On this guided tour, explore this beautiful mansion that has been listed on the National Register of Historical Places. Indulge in wine tastings on this relaxing and beautiful visit to one of Clinton’s historical mansions. This restored Victorian home of lumber baron George M. Curtis is a prime example of period architecture with its original Tiffany glass windows, delicately carved banisters, ornate wood trim, and massive fireplaces. Rich in the history of the area, this mansion makes an elegant backdrop for special events. It is listed on the National Register of Historic Places. The tour of the Mansion will end with a sampling of local Wide River Wines on the wrap-around front porch.
Clinton County Historical Museum & Library
Since its establishment in 1946, the Clinton County Historical Association and Museum has established a collection of over 30,000 artifacts from Clinton County. The museum has impressive collections of Redford Glass, rare and valuable pieces for collectors across the country, as well as a large collection of Native American relics, including more than 1,000 artifacts. Exhibits and galleries take up two floors of the building and display local art, Civil War artifacts and history, Native American Settlement, antique musical instruments, and much more! After exploring the expansive and incredibly fascinating and interactive museum floors, guests can stop into the gift shop, where an assortment of local historical books, prints, and souvenirs can be purchased!
Day 6: Dubuque, IA
Dubuque is Iowa’s oldest city and is among the oldest settlements west of the Mississippi River. The first permanent settler of the area was French-Canadian fur trader Julien Dubuque who arrived in 1785. Dubuque’s location to the Mississippi and its abundant land and resources, attracted large numbers of immigrants, particularly Irish and Germans, from overcrowded cities on the east coast. Dubuque is filled with historic sites, architectural Historic Districts with well-preserved buildings and homes, history and art museums, the great Mississippi River, and a revitalized main street that invites guests with Dubuque’s claim-to-fame as an “All-American City.”
Included Shore Excursions:
St. Luke’s United Methodist Church
Bask in the beauty of light filtered through 101 Tiffany stained glass windows, all of which are original pieces created by Louis Comfort Tiffany (from New York City). They have been fully restored to allow for intense, vibrant colors. This beautiful Romanesque style church is characterized by thick walls, heavy columns and round arches for windows and doors. On foundations 32 inches thick, the walls are built of enduring Bedford limestone from Indiana. Each stone was cut by hand and if one looks carefully, imbedded fossils may be seen. Inside, the original organ from 1897 has been restored and is once again functioning, murals are displayed, and impressive woodwork. The church is most noted for its large collection of Tiffany stained glass windows, which has been called, “one of the five finest Religious Tiffany Collections in the world.” Explore the history and art of the church as an expert guide chauffeurs guests through the expansive church explaining some of the most interesting facts.
Dubuque Museum of Art
Discover the third largest collections of Grant Wood art in Iowa. Its permanent collection concentrates on 20th century American art with an emphasis on American Regionalism. Their priority is to collect works by Regionalist artists and artists connected to the Tri-states region. The permanent collection is composed of more than 2,100 works, primarily paintings and works on paper. The Dubuque Museum of Art is Iowa’s oldest cultural institution, established in 1874. The Museum strives to present current, quality art in a beautiful and inspiring environment. Artist such as Iowa Regionalist Grant Wood and a complete collection of Edward S. Curtis’ The North American Indian, are on display in this facility. Its permanent collection is composed of over 2200 works, primarily paintings and works on paper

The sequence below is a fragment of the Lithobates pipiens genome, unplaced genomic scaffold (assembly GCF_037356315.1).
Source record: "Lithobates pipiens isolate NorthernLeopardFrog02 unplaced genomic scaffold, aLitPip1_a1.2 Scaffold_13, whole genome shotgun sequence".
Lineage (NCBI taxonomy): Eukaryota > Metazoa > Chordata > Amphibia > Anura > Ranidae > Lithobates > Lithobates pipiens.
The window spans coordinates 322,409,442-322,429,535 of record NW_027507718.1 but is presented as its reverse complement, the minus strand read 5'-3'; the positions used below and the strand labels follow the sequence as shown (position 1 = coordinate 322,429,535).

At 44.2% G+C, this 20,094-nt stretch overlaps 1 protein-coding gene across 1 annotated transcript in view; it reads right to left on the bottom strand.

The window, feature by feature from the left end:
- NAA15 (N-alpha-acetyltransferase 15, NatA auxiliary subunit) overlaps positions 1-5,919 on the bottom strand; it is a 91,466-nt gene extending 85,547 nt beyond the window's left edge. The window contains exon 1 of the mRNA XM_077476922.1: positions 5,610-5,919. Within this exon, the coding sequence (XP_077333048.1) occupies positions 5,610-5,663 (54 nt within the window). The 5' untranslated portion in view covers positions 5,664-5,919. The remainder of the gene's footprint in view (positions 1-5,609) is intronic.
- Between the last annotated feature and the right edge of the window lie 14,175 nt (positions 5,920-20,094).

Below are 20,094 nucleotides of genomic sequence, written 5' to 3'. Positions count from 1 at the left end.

The Fenelon Place Elevator
Enjoy a view of the Mississippi River and downtown Dubuque on the Fenelon Place Elevator, also known as the Forth Street Elevator. The funicular railway is claimed to be the shortest and steepest railroad in the world. The Fenelon Place elevator is described as the world's shortest, steepest scenic railway, 296 feet in length, elevating passengers 189 feet from Fourth Street to Fenelon Place. The railway was constructed in 1882 for the private use a wealthy local banker and the former state senator. Where you will see a view of the historic Dubuque business district, the river and three states.
Hotel Julien Dubuque
Experience this remarkable boutique hotel, offering the area's most elegant accommodations and impeccable service. After a $30+ million complete renovation, the Hotel Julien Dubuque is now a true landmark of luxury and sophistication. The hotel's contemporary elegance and sumptuous comfort complement the grandeur of the historic Old Main District The original structure, four stories high, was called the Waples House and was named after its owner, Peter Waples, a wealthy Dubuque merchant. It was the first building visible to the travelers entering Dubuque from across the Mississippi. The Waples House was furnished extravagantly and was known far and wide for its gourmet cuisine. Now 170 years later, after a $33 million interior renovation and exterior restoration, Hotel Julien Dubuque has redefined elegance through the blending of its rich history with modern luxury and style.